Replace some of your modern fixtures with 70s inspired lighting. This way, you can give the nod to the retro style without being overwhelming. Look for lighting fixtures with bold, geometric silhouettes or glossy finishes. It makes a bigger impact if the piece contrasts with the existing style of the space.
Glass coffee tables
Glass coffee tables were so common in the 70s. Now, they’re back in full force with a variety of shapes and sizes to choose from.
A hanging chair can give your space a wonderfully 70s vibe. Add a swing to your porch or a hanging rattan egg chair in the corner of your living room. Other hanging chair ideas include woven hammocks and macramé swings.
But if you’re a renter, you can’t just hang a chair from your ceiling. To recreate that 70s look, you can use egg or wicker chairs on a metal stand – just make sure that the color blends in with the rest of your room, and you won’t even notice it’s there.
There’s just something about velvet that looks and feels luxurious. It’s a popular material from the 70s and it becomes more common in home décor. It also makes a great way to add texture to your home.
Turkish vintage rugs were a hit in the 70s – your mom’s or grandma’s place probably has one. Adding a vintage rug to your space makes a statement and is well worth the investment.
With the return of maximalism in home décor today, oversized greenery is making a huge comeback in home décor. Palm fronds are a great indoor plant of choice, as it adds a chic, hippie vibe.
Include furniture designs with a vintage feel. To create a reading nook in a corner of the family room, place a wicker peacock chair there. Include two chrome and vinyl chairs flanking a table made of glass and chrome so that people may sit down to play games or eat snacks. For a casual touch, spread out some large cushions or a colorful beanbag chair on the floor. A sofa covered in faux fur will finish the room’s 1970s aesthetic.
Use flooring from the time period. Invest in tough indoor/outdoor carpets for the family area in the basement. Include wall-to-wall carpeting in hot pink or brilliant green for a first-floor room to provide a splash of color. If you have dogs or young children and your family room has to be as durable as possible, use black and white tiles. Finally, add a classic shag area rug to any carpeted or wood floor in the family room.
Use retro items to accentuate the décor. Put a potted spider plant inside a macrame plant hanger and suspend it from a high ceiling. Include abstract art over a couch on the wall. On a pretty shelf, exhibit a collection of smiley-face mugs. To complete the look of your 1970s decor, add a couple of chenille-fabric cushions to the sofa or chairs.
A Bold Front Door
Starting small is occasionally the simplest method to bring a new décor style to your house. If you are debating giving your room the ’70s feel, think about starting with the entrance. If you want to freshen up and add some color to your outside, a bright hue like orange or red is a wonderful choice.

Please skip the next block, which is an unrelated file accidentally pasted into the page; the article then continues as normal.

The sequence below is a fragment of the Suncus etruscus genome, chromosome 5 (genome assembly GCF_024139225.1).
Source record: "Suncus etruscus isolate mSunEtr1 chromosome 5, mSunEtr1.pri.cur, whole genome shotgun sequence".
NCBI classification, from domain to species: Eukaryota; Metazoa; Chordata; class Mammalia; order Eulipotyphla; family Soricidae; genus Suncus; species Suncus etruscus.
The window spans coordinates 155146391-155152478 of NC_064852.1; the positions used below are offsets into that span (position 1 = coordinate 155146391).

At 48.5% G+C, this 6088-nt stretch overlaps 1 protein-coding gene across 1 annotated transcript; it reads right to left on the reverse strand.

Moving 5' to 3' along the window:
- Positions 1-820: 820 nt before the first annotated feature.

Cheery Bathroom Colors
Make sure your ’70s vibes do not resemble Grandma’s basement den by taking the necessary precautions. The easiest method to incorporate retro design is to select patterns that are vintage-inspired but with a modern interpretation, so they seem contemporary.
This is your time to explore with orange or yellow if you have never done so. There are several colors that work well with orange, but occasionally the most eye-catching appearance marries hues that are in opposition to each other to add a lot of visual appeals.
Lots of Wicker
You may have recently come across several postings for rattan and wicker furniture on Facebook Marketplace. The cool, carefree attitude of this neutral material wonderfully captures the grooviness of the 1970s.
Displaying your family heirlooms from that decade is one of the finest methods to recreate that era’s interior design. Look through mom’s closet for accessories to complete the ideal ’70s shelf.
On the other hand, do not be averse to stepping beyond of your comfort zone if you want to truly evoke the ’70s. To generate a lot of curiosity, choose more psychedelic patterns with a wide range of colors and forms. Start with a smaller accent wall to avoid a big design taking over the room.
It is time to reconsider your opinion if a pastel toaster makes you think of your grandmother’s kitchen. Modern appliances that are brightly colored are the ideal way to give your white kitchen some color. They combine elements of both modern and vintage design.
Terrazzo used to be used extensively. Although it is not used as much as it was fifty years ago, we still enjoy using this flecked material in kitchens, baths, and accessories because it adds a ton of texture and intrigue.
The Linoleum Look
If you have already torn up old linoleum in your house, you might be startled to learn that we advise bringing it back. However, refer to the linoleum from your youth. Instead, search for tiles that mimic the entertainingly graphic style of the linoleum floors from the 1970s without any of the peeling or fading.